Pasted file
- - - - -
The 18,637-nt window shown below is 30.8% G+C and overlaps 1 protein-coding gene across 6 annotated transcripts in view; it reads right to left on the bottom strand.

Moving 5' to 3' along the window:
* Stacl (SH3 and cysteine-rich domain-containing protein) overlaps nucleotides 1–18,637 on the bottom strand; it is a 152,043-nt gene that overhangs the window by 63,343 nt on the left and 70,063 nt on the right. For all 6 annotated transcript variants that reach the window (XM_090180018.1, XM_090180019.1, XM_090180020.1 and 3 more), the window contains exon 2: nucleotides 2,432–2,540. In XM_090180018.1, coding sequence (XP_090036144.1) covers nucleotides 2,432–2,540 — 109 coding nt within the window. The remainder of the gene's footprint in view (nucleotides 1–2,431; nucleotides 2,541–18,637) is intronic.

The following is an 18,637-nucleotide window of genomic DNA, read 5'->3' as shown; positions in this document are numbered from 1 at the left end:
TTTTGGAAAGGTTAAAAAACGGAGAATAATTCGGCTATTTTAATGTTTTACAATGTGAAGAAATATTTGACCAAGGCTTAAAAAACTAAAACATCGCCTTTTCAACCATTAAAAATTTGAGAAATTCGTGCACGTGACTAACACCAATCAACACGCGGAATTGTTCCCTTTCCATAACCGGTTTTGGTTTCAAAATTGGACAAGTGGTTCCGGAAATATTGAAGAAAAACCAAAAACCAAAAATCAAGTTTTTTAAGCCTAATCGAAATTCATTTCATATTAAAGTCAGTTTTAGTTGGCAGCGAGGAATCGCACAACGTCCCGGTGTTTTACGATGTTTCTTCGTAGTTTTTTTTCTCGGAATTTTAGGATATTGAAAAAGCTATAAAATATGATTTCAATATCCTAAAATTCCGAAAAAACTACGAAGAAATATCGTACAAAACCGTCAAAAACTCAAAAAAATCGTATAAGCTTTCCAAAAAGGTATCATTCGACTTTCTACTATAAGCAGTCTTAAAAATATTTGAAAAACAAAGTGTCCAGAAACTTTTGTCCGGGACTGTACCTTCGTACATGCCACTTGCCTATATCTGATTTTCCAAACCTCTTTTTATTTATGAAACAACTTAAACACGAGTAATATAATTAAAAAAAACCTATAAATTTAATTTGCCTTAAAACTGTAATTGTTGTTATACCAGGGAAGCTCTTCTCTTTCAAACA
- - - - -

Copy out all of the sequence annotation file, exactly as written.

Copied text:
The 18,637-nt window shown below is 30.8% G+C and overlaps 1 protein-coding gene across 6 annotated transcripts in view; it reads right to left on the bottom strand.

Moving 5' to 3' along the window:
* Stacl (SH3 and cysteine-rich domain-containing protein) overlaps nucleotides 1–18,637 on the bottom strand; it is a 152,043-nt gene that overhangs the window by 63,343 nt on the left and 70,063 nt on the right. For all 6 annotated transcript variants that reach the window (XM_090180018.1, XM_090180019.1, XM_090180020.1 and 3 more), the window contains exon 2: nucleotides 2,432–2,540. In XM_090180018.1, coding sequence (XP_090036144.1) covers nucleotides 2,432–2,540 — 109 coding nt within the window. The remainder of the gene's footprint in view (nucleotides 1–2,431; nucleotides 2,541–18,637) is intronic.

The following is an 18,637-nucleotide window of genomic DNA, read 5'->3' as shown; positions in this document are numbered from 1 at the left end:
TTTTGGAAAGGTTAAAAAACGGAGAATAATTCGGCTATTTTAATGTTTTACAATGTGAAGAAATATTTGACCAAGGCTTAAAAAACTAAAACATCGCCTTTTCAACCATTAAAAATTTGAGAAATTCGTGCACGTGACTAACACCAATCAACACGCGGAATTGTTCCCTTTCCATAACCGGTTTTGGTTTCAAAATTGGACAAGTGGTTCCGGAAATATTGAAGAAAAACCAAAAACCAAAAATCAAGTTTTTTAAGCCTAATCGAAATTCATTTCATATTAAAGTCAGTTTTAGTTGGCAGCGAGGAATCGCACAACGTCCCGGTGTTTTACGATGTTTCTTCGTAGTTTTTTTTCTCGGAATTTTAGGATATTGAAAAAGCTATAAAATATGATTTCAATATCCTAAAATTCCGAAAAAACTACGAAGAAATATCGTACAAAACCGTCAAAAACTCAAAAAAATCGTATAAGCTTTCCAAAAAGGTATCATTCGACTTTCTACTATAAGCAGTCTTAAAAATATTTGAAAAACAAAGTGTCCAGAAACTTTTGTCCGGGACTGTACCTTCGTACATGCCACTTGCCTATATCTGATTTTCCAAACCTCTTTTTATTTATGAAACAACTTAAACACGAGTAATATAATTAAAAAAAACCTATAAATTTAATTTGCCTTAAAACTGTAATTGTTGTTATACCAGGGAAGCTCTTCTCTTTCAAACA